Rick Pitino Gives a UofL Basketball Roster Breakdown

Photo: Chris O'Meara/Associated Press
Photo: Chris O’Meara/Associated Press

On Wednesday afternoon, Rick Pitino spoke to the Courier-Journal and gave a full roster breakdown for his team this upcoming season. Jeff Greer has the full article here of course, but I will just post a few of the ones that stuck out to me and that may interest you.

* Donovan Mitchell: The highly rated freshman guard is ready to play right away, Pitino said, reiterating what he’s said since Mitchell signed with Louisville. He showed up at U of L with a good attitude and a body that is ready to go. Mitchell and Johnson were the first players Pitino mentioned, unprompted, as guys who are doing well this offseason, and Mitchell is a big reason why Pitino said U of L has “a very, very good freshman class.”

* Ray Spalding: “We’ve not seen a guy at 6-9 1/2 get up and down the floor like him in some time,” Pitino said. “He has great, great upside. He reminds me of Earl Clark, but he’s even more graceful. That’s a high compliment, because Earl was a graceful player.” The challenge with Spalding, a freshman who just graduated from Trinity High here in Louisville, is getting him to become more vocal on the floor. Pitino compared him to a young Larry O’Bannon in terms of demeanor as a freshman.

“He’s a terrific young man, but introverted and shy off the court,” Pitino said. How can they prod a more aggressive, vocal demeanor out of him on the court? “You get him to talk on every possession, like we did with Quentin (Snider),” Pitino said. “You get him to talk through every drill.”

* Graduate transfers Damion Lee and Trey Lewis “are ready to go right now. They are ready to play,” Pitino said. He emphasized again the importance of the Puerto Rico trip, especially for the two grad transfers. “Those guys are being put into an entirely new system at the end of their college careers,” he said.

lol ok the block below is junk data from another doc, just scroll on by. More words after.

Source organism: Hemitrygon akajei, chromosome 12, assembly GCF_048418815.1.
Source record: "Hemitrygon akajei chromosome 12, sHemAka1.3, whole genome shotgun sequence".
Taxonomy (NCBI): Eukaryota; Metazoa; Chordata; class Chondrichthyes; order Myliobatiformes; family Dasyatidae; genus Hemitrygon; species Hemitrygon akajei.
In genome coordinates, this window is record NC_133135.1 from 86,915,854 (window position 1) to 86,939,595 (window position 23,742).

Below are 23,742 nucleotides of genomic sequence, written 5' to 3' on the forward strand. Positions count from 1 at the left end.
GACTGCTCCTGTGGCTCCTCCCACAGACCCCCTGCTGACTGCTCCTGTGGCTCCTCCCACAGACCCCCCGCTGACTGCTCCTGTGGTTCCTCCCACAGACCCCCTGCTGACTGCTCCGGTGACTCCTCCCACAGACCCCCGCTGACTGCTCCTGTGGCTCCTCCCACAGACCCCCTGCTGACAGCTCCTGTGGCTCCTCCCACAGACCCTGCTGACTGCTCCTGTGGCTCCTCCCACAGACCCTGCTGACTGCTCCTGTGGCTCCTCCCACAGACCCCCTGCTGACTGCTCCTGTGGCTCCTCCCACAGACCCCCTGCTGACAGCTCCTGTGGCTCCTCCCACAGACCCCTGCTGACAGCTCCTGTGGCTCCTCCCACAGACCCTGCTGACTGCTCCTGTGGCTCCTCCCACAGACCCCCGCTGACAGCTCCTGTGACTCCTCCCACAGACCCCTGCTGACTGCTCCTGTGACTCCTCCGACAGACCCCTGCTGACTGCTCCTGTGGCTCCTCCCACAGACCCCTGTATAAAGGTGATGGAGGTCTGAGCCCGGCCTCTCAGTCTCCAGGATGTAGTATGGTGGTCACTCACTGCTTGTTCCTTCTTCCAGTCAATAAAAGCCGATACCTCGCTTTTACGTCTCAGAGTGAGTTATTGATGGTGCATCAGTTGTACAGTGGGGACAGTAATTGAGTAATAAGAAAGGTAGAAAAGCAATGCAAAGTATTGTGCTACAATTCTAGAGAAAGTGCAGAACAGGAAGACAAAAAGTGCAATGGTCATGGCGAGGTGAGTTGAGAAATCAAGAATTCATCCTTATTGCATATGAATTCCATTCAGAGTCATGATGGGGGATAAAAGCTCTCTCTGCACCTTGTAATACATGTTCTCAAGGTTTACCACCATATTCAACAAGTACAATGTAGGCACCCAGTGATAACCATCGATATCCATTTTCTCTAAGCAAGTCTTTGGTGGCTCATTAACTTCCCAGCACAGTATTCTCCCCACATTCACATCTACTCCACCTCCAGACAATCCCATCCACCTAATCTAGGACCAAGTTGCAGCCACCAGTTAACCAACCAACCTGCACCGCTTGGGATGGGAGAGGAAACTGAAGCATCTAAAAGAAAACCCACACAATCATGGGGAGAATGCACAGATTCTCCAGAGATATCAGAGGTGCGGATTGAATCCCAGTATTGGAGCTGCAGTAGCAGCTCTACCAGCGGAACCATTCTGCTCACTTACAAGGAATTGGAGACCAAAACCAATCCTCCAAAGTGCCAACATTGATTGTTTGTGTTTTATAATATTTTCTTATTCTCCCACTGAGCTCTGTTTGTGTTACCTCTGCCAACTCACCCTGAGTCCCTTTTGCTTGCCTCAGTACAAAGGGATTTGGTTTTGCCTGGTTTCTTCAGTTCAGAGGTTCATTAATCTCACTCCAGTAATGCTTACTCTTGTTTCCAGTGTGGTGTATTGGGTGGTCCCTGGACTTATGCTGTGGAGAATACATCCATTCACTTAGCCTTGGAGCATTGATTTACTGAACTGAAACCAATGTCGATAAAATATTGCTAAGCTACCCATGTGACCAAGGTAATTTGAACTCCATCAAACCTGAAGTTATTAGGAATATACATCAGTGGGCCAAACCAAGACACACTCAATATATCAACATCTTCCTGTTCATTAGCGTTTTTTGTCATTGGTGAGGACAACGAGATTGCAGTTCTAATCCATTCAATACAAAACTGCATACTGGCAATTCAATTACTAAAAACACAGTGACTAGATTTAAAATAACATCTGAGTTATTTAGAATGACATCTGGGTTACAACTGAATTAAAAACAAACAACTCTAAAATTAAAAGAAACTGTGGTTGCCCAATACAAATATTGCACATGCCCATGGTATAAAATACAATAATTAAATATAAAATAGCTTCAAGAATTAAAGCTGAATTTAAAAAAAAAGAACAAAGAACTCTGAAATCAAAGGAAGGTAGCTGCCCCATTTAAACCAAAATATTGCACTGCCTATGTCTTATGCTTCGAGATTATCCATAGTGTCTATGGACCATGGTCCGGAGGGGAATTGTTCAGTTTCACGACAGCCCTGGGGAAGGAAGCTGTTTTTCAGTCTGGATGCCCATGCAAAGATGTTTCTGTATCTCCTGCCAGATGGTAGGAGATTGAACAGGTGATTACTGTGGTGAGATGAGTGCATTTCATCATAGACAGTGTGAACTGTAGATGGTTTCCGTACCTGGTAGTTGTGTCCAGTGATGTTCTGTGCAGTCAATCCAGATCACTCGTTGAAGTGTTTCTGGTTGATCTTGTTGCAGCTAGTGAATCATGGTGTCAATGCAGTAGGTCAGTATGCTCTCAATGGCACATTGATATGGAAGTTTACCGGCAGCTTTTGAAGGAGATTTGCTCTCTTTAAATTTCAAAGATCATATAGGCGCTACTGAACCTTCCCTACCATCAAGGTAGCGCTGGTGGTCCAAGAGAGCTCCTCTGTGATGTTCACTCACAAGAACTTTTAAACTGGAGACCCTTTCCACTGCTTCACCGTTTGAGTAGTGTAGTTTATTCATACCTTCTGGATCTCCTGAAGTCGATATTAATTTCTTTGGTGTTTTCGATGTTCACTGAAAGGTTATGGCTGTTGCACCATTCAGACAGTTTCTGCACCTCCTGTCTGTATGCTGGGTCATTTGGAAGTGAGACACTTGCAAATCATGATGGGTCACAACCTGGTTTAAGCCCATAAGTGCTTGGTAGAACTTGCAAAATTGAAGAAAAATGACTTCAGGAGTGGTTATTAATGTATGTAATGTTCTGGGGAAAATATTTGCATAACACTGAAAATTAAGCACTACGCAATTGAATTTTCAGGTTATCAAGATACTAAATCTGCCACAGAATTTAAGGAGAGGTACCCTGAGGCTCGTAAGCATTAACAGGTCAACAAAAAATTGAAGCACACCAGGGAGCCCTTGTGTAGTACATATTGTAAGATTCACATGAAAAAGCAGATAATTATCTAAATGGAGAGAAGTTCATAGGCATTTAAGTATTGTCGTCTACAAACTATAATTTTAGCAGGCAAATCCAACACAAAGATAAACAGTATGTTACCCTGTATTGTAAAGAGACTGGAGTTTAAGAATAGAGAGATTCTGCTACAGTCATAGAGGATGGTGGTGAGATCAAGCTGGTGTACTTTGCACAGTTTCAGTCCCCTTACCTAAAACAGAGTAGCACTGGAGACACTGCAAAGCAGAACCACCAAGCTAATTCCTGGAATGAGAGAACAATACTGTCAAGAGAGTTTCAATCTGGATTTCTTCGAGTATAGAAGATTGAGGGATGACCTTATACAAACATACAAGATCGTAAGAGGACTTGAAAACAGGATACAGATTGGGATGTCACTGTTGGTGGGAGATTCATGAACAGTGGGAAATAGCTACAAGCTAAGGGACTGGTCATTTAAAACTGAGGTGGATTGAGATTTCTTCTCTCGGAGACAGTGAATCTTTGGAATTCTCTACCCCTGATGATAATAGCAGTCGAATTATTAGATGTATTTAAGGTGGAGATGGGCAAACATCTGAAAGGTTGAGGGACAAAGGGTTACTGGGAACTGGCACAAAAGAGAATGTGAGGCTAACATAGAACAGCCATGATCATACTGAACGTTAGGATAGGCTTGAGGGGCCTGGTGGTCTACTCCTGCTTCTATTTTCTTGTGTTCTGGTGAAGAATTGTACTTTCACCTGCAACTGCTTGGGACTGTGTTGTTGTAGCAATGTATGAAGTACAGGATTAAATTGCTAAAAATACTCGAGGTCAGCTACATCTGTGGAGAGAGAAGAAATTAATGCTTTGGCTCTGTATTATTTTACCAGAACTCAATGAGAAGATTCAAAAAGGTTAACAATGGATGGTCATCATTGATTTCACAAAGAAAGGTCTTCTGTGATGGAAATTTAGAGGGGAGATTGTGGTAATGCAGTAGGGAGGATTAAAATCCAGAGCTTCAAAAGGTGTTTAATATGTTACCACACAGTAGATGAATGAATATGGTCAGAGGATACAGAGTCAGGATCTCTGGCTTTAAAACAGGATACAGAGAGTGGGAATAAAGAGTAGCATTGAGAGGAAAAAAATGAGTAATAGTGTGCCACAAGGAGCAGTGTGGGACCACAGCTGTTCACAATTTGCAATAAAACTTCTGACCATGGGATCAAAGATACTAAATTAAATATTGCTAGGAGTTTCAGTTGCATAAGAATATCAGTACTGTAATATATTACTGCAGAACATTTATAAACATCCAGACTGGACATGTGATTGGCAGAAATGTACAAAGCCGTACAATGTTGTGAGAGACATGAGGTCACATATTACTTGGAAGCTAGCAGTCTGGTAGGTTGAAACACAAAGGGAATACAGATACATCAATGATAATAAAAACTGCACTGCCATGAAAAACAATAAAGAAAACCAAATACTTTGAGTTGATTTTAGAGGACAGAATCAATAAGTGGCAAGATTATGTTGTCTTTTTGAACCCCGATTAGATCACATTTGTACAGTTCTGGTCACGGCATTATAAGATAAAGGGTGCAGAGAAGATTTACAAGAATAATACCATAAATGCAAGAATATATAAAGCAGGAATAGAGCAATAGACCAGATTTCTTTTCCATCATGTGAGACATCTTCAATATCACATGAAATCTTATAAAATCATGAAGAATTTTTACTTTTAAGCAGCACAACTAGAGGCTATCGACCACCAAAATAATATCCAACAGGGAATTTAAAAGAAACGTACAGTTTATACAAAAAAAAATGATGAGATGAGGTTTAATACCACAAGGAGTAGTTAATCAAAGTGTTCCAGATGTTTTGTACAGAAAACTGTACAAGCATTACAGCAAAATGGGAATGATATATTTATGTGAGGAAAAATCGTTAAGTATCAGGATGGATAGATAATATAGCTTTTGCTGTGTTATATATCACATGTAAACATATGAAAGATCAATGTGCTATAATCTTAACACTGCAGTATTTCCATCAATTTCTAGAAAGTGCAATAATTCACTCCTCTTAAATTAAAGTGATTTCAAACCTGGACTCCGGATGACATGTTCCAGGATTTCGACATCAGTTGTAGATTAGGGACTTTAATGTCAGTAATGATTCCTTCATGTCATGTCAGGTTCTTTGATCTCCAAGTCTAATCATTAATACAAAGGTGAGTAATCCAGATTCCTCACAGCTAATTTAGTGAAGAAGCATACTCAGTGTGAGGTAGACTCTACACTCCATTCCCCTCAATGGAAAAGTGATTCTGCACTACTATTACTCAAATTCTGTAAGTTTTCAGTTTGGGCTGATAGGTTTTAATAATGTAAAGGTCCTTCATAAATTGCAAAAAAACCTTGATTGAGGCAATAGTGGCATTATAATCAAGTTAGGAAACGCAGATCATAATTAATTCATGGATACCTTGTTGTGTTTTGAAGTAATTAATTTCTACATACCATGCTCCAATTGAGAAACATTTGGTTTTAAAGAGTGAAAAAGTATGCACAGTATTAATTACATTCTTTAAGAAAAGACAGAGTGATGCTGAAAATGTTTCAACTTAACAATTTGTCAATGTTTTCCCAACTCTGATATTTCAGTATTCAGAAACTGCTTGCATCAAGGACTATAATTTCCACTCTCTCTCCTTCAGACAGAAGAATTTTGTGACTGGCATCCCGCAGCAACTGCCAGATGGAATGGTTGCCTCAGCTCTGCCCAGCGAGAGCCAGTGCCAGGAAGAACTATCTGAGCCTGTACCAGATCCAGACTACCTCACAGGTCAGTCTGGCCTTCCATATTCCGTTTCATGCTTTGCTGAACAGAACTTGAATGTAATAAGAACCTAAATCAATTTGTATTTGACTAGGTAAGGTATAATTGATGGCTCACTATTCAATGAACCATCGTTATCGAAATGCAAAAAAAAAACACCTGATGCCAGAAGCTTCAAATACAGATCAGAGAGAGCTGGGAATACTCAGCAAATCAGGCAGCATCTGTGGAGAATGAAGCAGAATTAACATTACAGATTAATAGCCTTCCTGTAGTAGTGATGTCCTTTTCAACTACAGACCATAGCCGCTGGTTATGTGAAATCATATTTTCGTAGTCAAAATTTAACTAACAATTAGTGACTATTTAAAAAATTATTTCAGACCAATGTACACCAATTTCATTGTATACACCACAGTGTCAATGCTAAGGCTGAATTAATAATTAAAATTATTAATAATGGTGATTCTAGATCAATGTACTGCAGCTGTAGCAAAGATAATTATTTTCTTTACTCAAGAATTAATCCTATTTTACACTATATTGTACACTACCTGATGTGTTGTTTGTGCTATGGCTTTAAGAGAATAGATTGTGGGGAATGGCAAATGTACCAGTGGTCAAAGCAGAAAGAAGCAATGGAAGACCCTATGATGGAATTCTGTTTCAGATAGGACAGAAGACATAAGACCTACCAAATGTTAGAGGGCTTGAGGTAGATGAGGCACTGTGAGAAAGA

Lee, a 6-6 transfer from Drexel, is in town this week but isn’t allowed to work out with the team or coaches. He can shoot and play on his own while he’s here. “He’s exactly what we need,” Pitino said of Lee. “He’ll play both (wing) positions. The 2 and 3 in our system only matter on defense, and he can play both.”

* Deng Adel: He’s another versatile player who can play multiple positions, and that especially helps on defense, where the 6-8 Adel thrives. “He is probably the best defensive player on the team,” Pitino said. “For a freshman to be a team’s most outstanding defensive player, that’s a huge compliment to him, but I mean it. He is one of the five best freshman defenders I’ve had.” Asked to expand on what specifically makes Adel so good defensively, Pitino said the Sudanese-born Adel is “quick laterally, active with his hands, long, athletic and knows his terminology and is a quick learner.”

Adel’s offense is a work in progress, but, like Pitino said, he is a quick learner who is making progress in the month or so he’s been on campus. “He’s a little mechanical right now, but he’ll get there,” Pitino said.

Obviously, I focused on the main guys there, but the full article is definitely worth checking out. Pitino has really good things to say about Jaylen Johnson and Chinanu Onuaku too.

Also, Anas Mahmoud came to UofL at 187 pounds and is now at 215. And freshman Ryan McMahon will “definitely” redshirt this upcoming season to add muscle to his frame.

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